Really Old Canadian Club (1973)
- keykey Aug 22, 2008 07:32 PM
Okay, so while I enjoy whisky and scotch, I don't know as much about the subjects as I'd like. I have an old bottle of Canadian Club whisky that I inherited from my Grandma's (RIP) collection of very old things that probably aren't very good.
Does anyone think that my bottle of 1973 whisky will be any good, or is it a cheap whisky to begin with? It was already aged 6 years, so the dang thing is 41 years old!!!
Anyone? I'm almost scared to open it, considering how old it is. It is 86.8 proof. It may not be any good, but considering it's age, it will be fun to drink. :)
Is it still unopened? If so, it will almost certainly still be drinkable, and I would imagine decent tasting. If you plan on drinking it, I'd suggest getting a new bottle of Canadian Club and seeing what the difference is. Many claim that older liquors have different recipes and often superior tastes. You can be the judge of that.
In short, nothing to be afraid of, tell us how it is.
If the bottle has been unopened it is fine. It is still only a 6 year aged whiskey. The time in the bottle doesn't add to the maturation of the spirit. There is nothing in the unopened bottle to change the spirit. It's a sealed, sterile, environment without anything new being introduced. It's only the time in wood that ages and matures the spirit.
That said, if the bottle was opened, there may have been a small amount of evaporation of the spirit, which could make it richer or weaker depending upon the temperature and whether it was alcohol or water that evaporated.
Also with an open bottle, because of the presence of more air, there is some very slight oxidation. As opposed to in wine, in spirits this is a good thing and can make a rough spirit smoother.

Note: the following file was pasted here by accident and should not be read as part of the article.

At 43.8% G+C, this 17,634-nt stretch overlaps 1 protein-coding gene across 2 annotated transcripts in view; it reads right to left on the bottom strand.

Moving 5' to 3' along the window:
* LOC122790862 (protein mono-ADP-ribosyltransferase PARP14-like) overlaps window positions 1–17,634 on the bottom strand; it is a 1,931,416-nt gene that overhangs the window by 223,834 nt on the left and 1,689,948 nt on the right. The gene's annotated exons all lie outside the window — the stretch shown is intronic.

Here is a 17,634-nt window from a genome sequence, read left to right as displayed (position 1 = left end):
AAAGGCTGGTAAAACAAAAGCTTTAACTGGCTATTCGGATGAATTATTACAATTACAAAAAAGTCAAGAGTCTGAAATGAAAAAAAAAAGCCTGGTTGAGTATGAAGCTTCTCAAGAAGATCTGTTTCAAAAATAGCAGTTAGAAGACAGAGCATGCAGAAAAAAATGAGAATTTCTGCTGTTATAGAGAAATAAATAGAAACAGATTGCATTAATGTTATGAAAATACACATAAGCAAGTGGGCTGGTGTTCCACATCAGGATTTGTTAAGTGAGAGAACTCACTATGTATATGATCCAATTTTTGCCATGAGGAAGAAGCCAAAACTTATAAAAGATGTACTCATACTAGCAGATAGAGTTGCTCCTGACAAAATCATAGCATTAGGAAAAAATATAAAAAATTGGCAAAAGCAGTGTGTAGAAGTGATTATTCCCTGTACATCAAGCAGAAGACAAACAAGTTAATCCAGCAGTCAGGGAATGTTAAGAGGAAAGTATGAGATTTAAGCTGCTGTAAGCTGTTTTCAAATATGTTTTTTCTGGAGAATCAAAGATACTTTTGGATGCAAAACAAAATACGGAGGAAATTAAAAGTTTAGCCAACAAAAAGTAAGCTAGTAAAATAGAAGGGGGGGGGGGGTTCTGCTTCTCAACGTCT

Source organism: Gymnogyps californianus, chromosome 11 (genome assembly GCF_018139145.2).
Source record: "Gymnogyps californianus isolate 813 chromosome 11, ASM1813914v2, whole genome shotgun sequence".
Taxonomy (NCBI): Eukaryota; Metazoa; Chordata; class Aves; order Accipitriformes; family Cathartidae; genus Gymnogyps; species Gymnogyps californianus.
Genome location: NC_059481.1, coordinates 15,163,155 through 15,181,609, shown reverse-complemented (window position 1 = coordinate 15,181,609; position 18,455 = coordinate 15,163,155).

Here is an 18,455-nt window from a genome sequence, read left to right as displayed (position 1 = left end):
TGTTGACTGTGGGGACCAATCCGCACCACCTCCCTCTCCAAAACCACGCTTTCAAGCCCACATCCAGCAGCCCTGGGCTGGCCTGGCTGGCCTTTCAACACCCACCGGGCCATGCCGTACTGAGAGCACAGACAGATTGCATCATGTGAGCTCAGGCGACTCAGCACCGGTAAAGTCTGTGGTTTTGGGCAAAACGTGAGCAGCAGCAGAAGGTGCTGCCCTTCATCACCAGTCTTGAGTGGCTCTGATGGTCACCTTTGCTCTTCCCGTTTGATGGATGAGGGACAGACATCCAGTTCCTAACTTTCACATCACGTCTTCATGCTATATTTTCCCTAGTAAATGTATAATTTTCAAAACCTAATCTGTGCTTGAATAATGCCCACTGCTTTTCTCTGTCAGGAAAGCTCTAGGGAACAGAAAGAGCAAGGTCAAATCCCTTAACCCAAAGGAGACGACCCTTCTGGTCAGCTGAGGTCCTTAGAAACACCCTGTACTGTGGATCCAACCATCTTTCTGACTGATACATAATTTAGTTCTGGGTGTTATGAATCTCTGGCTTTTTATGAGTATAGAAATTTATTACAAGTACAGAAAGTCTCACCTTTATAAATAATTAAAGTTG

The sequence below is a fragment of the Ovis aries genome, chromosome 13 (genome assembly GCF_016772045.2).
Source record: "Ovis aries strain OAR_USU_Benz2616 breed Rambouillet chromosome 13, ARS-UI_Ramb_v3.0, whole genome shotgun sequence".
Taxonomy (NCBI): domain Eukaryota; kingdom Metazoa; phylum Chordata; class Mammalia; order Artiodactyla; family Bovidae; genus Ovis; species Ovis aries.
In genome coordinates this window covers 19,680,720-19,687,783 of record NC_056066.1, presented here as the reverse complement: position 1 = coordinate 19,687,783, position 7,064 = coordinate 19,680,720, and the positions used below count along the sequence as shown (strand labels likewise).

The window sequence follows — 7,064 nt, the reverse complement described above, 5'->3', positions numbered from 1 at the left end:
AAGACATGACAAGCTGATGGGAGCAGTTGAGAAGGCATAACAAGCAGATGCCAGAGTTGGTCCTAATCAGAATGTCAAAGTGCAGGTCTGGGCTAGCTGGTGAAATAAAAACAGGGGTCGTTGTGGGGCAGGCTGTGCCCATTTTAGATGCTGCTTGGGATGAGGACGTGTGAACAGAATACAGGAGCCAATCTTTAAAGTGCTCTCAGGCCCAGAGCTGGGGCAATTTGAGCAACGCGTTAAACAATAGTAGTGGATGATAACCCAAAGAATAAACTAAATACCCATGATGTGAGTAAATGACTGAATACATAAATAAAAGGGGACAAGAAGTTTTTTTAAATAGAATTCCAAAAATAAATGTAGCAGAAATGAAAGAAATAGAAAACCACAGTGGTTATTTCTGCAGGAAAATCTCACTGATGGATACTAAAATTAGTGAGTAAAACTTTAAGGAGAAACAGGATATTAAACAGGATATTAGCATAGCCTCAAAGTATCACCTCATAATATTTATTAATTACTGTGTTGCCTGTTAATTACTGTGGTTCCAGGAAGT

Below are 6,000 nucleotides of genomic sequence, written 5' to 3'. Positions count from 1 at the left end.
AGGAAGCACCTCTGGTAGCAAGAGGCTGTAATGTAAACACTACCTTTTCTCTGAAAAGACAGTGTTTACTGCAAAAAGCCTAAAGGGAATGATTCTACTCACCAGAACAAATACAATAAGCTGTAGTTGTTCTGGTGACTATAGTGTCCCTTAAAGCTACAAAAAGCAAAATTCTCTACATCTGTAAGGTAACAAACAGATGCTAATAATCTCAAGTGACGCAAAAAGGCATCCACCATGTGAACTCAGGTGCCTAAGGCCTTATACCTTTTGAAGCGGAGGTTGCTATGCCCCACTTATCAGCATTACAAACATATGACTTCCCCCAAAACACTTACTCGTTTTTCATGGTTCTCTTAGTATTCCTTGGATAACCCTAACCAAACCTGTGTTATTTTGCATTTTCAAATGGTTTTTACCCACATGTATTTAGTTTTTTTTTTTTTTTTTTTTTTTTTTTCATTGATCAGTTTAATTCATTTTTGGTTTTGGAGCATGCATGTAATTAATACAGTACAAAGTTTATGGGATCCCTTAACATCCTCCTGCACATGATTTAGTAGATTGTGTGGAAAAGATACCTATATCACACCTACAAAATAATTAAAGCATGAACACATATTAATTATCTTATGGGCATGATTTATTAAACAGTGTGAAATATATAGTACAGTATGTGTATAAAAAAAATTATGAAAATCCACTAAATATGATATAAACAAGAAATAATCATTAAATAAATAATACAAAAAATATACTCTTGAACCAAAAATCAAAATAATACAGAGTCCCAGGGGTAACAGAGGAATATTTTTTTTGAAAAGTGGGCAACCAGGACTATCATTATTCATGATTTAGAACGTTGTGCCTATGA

But has no effect on a spirit that was already smoothed out. Most spirits have resting time before putting in barrels where the spirit is pumped into tanks or gets exposed to air, then in the first month or so this air helps to smooth out the spirit. After that it doesn't cause much more effect, unless the barrels have a large headspace, then the spirit seems to age a bit faster, especially with agitation. This seems to be more of the changing contact time with the wood in the barrel.
As Xaga said, get a new bottle of the same whiskey and do a side by side comparison. What you will probably notice is that the older whiskey will taste different, probably better. The quality and prepariton of the wood for the barrels was much better in the past, also whiskeys are being hurried to market these days and get less maturation.
To my colleagues above, I think there will be a pronounced difference. By virtue of a cork stopper, there will be evaporation. Just weeks ago, I opened a bottle of Johnnie Walker Black with a Pennsylvania tax stamp (i.e. before 1976) and it was flabby at best. Attempts to save and share sips of my one bottle of Macallan 25 with only my best of friends came to an end when I realized that, after 14 years, it tasted more like alcohol-soaked excelsior than fine Scotch.
A friend of mine has two unopened bottles of pre-WWII Chartreuse (one green, one gold) that are about 1/5 evaporated. I can't think these will be any better than freshly bottled, although they are likely highly collectible on Ebay..
My dad was an organic chemist and, in remote memory, I remember something about esters changing into keytones. Orgo majors, chime in.
But do the taste comparison with a fresh bottle - now standardized at 80 proof. You'll know what happens to old alcohol in glass and still have a fresh drinkable one on the side for later.